Many Americans have become addicted to their morning Starbucks coffee, latte or espresso. If they have a bad day, they blame it on not getting their Starbucks fix. I know of one person in particular who was that way until she stopped drinking Starbucks altogether after they came out endorsing homosexuality.
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This past week, Starbucks is planning on cashing in on America’s addiction to their products by raising their prices. Some sizes of brewed coffee are increasing by 10¢ to 20¢ a cup. Prices on espresso and tea latte drinks will cost from 10¢ to 30¢ a cup.
According to Starbucks, the pricing is:
“continually evaluated on a product-by-product and market-by-market basis in order to balance business needs.”
Speaking of balancing business needs, while Starbucks is raising prices for their addictive beverages, they are increasing pay of many workers by 5% to 15%. That sounds great for Starbucks employees, but what’s not being as widely reported is that Starbucks are also restructuring their healthcare benefits in such a way as to reduce the overall coverage for most of their employees.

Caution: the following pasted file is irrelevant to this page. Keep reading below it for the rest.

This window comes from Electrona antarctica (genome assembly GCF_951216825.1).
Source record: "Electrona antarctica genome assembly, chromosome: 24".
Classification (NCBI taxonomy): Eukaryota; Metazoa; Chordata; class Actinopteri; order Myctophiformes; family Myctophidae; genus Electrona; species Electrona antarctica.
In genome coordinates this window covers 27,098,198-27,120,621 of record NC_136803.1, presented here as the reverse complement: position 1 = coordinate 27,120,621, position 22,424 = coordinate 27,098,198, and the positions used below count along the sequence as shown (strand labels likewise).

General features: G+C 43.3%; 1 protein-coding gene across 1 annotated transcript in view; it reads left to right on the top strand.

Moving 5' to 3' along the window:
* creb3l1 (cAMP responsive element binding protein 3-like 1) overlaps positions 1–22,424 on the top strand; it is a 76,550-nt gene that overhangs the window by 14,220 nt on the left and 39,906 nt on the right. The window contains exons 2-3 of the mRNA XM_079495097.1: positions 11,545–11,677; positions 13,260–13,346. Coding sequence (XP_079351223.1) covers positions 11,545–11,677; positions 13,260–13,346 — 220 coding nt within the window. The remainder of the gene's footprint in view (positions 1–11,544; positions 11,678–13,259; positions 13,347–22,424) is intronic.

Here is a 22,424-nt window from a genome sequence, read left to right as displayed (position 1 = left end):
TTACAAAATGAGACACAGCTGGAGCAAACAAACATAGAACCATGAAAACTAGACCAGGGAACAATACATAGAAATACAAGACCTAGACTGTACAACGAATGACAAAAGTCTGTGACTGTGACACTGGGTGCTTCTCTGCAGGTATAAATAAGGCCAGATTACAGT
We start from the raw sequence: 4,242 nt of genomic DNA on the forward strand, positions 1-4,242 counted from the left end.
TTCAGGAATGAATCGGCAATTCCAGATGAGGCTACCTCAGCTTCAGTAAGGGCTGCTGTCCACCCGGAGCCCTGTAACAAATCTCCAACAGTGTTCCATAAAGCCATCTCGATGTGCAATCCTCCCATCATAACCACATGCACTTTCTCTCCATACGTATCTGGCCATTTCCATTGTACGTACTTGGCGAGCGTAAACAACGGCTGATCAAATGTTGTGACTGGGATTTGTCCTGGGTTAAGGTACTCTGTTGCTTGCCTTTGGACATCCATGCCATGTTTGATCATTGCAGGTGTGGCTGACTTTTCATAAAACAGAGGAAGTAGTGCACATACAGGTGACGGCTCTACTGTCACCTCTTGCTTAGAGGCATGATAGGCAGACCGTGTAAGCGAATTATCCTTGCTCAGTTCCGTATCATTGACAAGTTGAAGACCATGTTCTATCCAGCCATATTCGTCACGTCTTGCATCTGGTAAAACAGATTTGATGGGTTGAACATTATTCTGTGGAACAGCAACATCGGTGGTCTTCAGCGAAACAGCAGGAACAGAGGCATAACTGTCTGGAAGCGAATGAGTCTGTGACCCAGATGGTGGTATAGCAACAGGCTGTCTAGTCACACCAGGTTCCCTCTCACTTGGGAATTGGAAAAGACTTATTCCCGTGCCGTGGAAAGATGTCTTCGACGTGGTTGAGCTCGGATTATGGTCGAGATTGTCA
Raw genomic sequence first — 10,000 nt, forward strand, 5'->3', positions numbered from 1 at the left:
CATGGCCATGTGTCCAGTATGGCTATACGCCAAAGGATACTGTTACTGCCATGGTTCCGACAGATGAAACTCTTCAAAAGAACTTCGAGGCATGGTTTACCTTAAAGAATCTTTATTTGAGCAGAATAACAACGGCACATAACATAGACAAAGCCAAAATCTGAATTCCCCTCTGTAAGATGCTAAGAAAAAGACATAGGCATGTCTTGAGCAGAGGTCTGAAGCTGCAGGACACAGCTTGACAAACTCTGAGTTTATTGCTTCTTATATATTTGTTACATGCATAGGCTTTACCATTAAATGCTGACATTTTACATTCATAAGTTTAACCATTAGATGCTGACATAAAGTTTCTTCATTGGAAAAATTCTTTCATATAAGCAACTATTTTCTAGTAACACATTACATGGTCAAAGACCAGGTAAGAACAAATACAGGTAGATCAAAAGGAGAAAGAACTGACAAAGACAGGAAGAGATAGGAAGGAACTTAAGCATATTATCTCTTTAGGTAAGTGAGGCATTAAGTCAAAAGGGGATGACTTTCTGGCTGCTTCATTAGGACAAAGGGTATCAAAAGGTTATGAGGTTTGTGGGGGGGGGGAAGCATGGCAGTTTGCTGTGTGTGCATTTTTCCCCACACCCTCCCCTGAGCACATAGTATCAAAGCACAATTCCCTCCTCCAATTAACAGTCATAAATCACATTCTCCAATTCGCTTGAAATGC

The new healthcare coverage will benefit healthier and wealthier workers while costing less healthy workers even more for what could be less coverage. Those who can afford the higher deductible will benefit, but less healthy employees who cannot afford to pay more will find their deductibles going up and their overall coverage becoming primarily catastrophic coverage. Starbucks believes that the new healthcare benefit could save some employees up to $800 a year or $2,600 for a family, but that really only reflects the savings for healthier employees with healthier families. For those who are less healthy with less healthy families, the exact opposite could be true, with these individuals and families paying that much more a year than they have been, and many of these individuals are generally less able to pay more than the healthier and wealthier ones are.
Peter Hilsenrath, a University of the Pacific healthcare economist, commented about Starbucks’ change, saying:
“This is great for Starbucks’ healthier workers and for shareholders, but sicker workers likely will have to pay more.”
“You could say Starbucks is exacerbating a problem that we’re also seeing on the insurance exchanges. Costs keep rising for people who need more coverage because the healthier people choose cheaper, high-deductible plans.”
So remember the next time you walk into your favorite Starbucks or pull up to their drive-in window, that the person who waits on you is having their healthcare coverage eviscerated by a company who cares more for themselves and homosexuals than they do for their employees and their families.
My advice is to stop patronizing Starbucks altogether. Make your own coffee.